Now that that's out of the way...
The First World War is going to finally end this week, so, a quick synopsis of the second most bloody war of all time…
In 1914, Europe was experiencing peace and prosperity. Then, a Serbian nationalist assassinated Archduke Ferdinand, the heir to the throne of the Austro-Hungarian Empire, which owned a large portion of Central Europe. Quickly figuring out that Serbia was responsible for the assassination, Austro-Hungary mobilized for war (this meant commandeering pretty much every train in the Empire and using them all to transport the army south towards Serbia. It would take a couple of weeks.)
Meanwhile, Russia started making noise because they had a defense treaty with Serbia. They threatened to attack Austro-Hungary if Austro-Hungary attacked Serbia. But Austo-Hungary had a treaty with Germany, and they said if Russia attacked Austro-Hungary, Germany would attack Russia. Russia had a treaty with France. France said if Germany attacked Russia, then France would attack Germany. Get yer program! Can’t tell who’s fightin’ who without a program!
Since it takes a couple of weeks to mobilize an army – get everyone their guns and ammo, and transport them to the border – everyone started mobilizing for war. After all, you wouldn’t want to be caught just a week into your mobilization when your enemy was already done with his and crossing your border. Plus, diplomacy was very different back then. It was more geared to ambassadors meeting in palaces every few months to work out some minor issue. A giant, complicated crisis like this one was beyond their ability to control.
So Germany and Austro-Hungary went to war with Serbia, Russia, France, and England (which was mad that Germany had run over poor little Belgium.) Within a few months, Italy, Romania, Bulgaria, Greece, Australian, New Zealand, Canada, Turkey (the Ottoman Empire) and Japan had joined the war.
Engineering and science had made great strides since the last “big” war in Europe (almost a century before,) and generals had no idea how to actually use or defend against new inventions like long range artillery and machine guns. So, one army would send wave after wave of soldiers storming across an open field, only to have them all killed by the enemy’s machine guns. Then the enemy would counter-attack by sending wave after wave of soldiers across, and the first army would kill them all with their own machine guns. There were single days during the war when tens of thousands of men died in this way, for no gain, for no purpose at all.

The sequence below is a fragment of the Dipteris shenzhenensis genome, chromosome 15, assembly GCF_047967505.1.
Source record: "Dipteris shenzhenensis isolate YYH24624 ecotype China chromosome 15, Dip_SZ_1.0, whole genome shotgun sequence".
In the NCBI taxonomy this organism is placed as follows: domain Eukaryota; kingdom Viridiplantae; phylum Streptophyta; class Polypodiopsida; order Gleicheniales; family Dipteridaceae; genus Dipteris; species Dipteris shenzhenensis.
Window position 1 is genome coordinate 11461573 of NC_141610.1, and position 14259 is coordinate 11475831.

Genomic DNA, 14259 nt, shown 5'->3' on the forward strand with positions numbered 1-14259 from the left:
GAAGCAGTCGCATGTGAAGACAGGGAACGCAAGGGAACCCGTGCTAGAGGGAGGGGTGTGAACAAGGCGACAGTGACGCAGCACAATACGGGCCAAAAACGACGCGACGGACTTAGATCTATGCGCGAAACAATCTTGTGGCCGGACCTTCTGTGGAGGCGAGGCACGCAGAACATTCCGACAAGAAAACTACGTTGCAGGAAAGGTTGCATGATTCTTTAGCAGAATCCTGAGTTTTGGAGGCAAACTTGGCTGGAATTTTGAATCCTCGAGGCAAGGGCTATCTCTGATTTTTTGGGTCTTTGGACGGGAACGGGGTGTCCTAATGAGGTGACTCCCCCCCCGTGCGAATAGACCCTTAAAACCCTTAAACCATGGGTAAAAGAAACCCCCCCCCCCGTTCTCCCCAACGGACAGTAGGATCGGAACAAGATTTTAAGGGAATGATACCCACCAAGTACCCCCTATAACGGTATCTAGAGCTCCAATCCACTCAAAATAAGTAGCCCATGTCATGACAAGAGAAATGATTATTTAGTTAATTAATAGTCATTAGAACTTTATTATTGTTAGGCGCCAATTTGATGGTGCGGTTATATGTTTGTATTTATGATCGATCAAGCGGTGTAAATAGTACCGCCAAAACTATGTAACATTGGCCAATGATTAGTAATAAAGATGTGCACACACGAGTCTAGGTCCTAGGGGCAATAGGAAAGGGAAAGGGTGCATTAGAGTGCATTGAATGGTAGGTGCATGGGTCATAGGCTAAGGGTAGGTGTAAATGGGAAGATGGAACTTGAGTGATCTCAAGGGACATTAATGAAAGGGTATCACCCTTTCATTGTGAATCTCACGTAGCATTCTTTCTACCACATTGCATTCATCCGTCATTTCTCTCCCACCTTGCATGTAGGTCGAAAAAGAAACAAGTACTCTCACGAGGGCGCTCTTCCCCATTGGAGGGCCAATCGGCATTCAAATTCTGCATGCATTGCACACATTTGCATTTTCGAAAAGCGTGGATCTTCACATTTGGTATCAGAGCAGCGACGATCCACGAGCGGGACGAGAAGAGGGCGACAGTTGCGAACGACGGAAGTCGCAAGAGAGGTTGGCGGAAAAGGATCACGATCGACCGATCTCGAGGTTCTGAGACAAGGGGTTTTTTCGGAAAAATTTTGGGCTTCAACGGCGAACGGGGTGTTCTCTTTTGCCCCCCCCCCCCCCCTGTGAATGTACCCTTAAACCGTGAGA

Between 1914 and 1918, if you were a young man living in one of the principal countries at war, you had a 1 in 5 chance of dying.
The U.S. remained neutral until late 1917 when public opinion shifted after it was revealed that Germany was trying to get Mexico to attack the U.S.
By the end of 1917, in England, France, Germany, Italy, Turkey and Austro-Hungary, there were simply no young men left to fight. They were all dead, horribly wounded, or already huddled in a trench somewhere. Europe was out of guys (the Russian soldiers had already mutinied and left the front, heading home to fight in the Russian Revolution.)
Then the U.S. Army started showing up, fighting alongside the French and English. They poured four million men into France during 1918. Germany realized that there was no way to win the war. The Kaiser abdicated and fled the country. In Austro-Hungary, all the little ethnic groups that made up the Empire declared their independence. The Emperor abdicated as well. By the end of 1918, the guns were silent. An estimated ten million men had died. Millions of civilians – probably tens of millions – had been killed, displaced, horribly wounded, or were starving to death far from home.
The Allies declared themselves the winners. Germany was forced to sign a treaty taking responsibility for the war, and promising to pay the Allies a gigantic sum of money and goods as punishment for their part in the war.
These reparations depressed Germany’s already fragile economy and kept most of the population in a state of poverty. That’s when Adolph Hitler came along and harnessed all the frustration and simmering anger in Germany.
So the seeds of World War 2 were sown in World War 1. And the seeds of the Cold War were sown in World War 2. In a way, all three are just a continuation of the same conflict, started because of one random assassination.
But now, finally, on October 3rd, 2010, Germany will make its final payment to the Allies, bringing the First World War officially to an end, a mere 96 years after it started.
Europe is united as never before in history. There are still many kinks to work out, many problems to solve, but it certainly seems like the continent will never be plunged into the kind of war it endured from 1914 to 1918.
Of course, that was also the popular opinion in 1910…